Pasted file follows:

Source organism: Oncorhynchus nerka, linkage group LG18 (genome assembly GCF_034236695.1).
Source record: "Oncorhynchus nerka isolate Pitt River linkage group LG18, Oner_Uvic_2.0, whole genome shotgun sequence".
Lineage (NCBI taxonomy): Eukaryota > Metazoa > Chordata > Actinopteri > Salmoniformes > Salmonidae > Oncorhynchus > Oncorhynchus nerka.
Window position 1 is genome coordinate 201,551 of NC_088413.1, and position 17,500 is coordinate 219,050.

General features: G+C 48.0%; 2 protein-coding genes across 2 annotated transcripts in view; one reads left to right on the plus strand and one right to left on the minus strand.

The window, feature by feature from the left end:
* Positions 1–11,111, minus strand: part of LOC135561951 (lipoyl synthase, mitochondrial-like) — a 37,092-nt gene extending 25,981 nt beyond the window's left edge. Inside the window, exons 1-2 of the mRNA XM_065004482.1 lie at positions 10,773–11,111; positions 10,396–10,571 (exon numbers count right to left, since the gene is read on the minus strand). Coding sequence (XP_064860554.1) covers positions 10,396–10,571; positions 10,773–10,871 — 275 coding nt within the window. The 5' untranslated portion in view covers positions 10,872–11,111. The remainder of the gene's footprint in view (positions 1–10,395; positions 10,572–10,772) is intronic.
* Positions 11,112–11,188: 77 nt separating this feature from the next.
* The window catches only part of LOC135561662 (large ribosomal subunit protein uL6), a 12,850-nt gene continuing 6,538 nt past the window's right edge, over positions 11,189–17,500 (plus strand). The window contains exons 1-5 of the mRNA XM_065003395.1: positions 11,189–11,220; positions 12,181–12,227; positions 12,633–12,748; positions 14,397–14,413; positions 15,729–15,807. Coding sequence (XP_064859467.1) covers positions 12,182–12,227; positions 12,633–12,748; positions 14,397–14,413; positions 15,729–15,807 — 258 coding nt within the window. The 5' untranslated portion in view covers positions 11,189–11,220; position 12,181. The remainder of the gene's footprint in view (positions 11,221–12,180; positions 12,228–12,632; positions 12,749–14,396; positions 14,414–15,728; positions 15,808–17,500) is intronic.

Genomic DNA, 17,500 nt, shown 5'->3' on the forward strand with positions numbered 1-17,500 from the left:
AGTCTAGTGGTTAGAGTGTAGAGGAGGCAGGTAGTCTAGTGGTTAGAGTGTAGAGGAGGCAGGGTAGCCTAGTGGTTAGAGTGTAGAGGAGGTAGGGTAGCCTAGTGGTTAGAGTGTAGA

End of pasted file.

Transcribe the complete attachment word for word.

Source organism: Oncorhynchus nerka, linkage group LG18 (genome assembly GCF_034236695.1).
Source record: "Oncorhynchus nerka isolate Pitt River linkage group LG18, Oner_Uvic_2.0, whole genome shotgun sequence".
Lineage (NCBI taxonomy): Eukaryota > Metazoa > Chordata > Actinopteri > Salmoniformes > Salmonidae > Oncorhynchus > Oncorhynchus nerka.
Window position 1 is genome coordinate 201,551 of NC_088413.1, and position 17,500 is coordinate 219,050.

General features: G+C 48.0%; 2 protein-coding genes across 2 annotated transcripts in view; one reads left to right on the plus strand and one right to left on the minus strand.

The window, feature by feature from the left end:
* Positions 1–11,111, minus strand: part of LOC135561951 (lipoyl synthase, mitochondrial-like) — a 37,092-nt gene extending 25,981 nt beyond the window's left edge. Inside the window, exons 1-2 of the mRNA XM_065004482.1 lie at positions 10,773–11,111; positions 10,396–10,571 (exon numbers count right to left, since the gene is read on the minus strand). Coding sequence (XP_064860554.1) covers positions 10,396–10,571; positions 10,773–10,871 — 275 coding nt within the window. The 5' untranslated portion in view covers positions 10,872–11,111. The remainder of the gene's footprint in view (positions 1–10,395; positions 10,572–10,772) is intronic.
* Positions 11,112–11,188: 77 nt separating this feature from the next.
* The window catches only part of LOC135561662 (large ribosomal subunit protein uL6), a 12,850-nt gene continuing 6,538 nt past the window's right edge, over positions 11,189–17,500 (plus strand). The window contains exons 1-5 of the mRNA XM_065003395.1: positions 11,189–11,220; positions 12,181–12,227; positions 12,633–12,748; positions 14,397–14,413; positions 15,729–15,807. Coding sequence (XP_064859467.1) covers positions 12,182–12,227; positions 12,633–12,748; positions 14,397–14,413; positions 15,729–15,807 — 258 coding nt within the window. The 5' untranslated portion in view covers positions 11,189–11,220; position 12,181. The remainder of the gene's footprint in view (positions 11,221–12,180; positions 12,228–12,632; positions 12,749–14,396; positions 14,414–15,728; positions 15,808–17,500) is intronic.

Genomic DNA, 17,500 nt, shown 5'->3' on the forward strand with positions numbered 1-17,500 from the left:
AGTCTAGTGGTTAGAGTGTAGAGGAGGCAGGTAGTCTAGTGGTTAGAGTGTAGAGGAGGCAGGGTAGCCTAGTGGTTAGAGTGTAGAGGAGGTAGGGTAGCCTAGTGGTTAGAGTGTAGA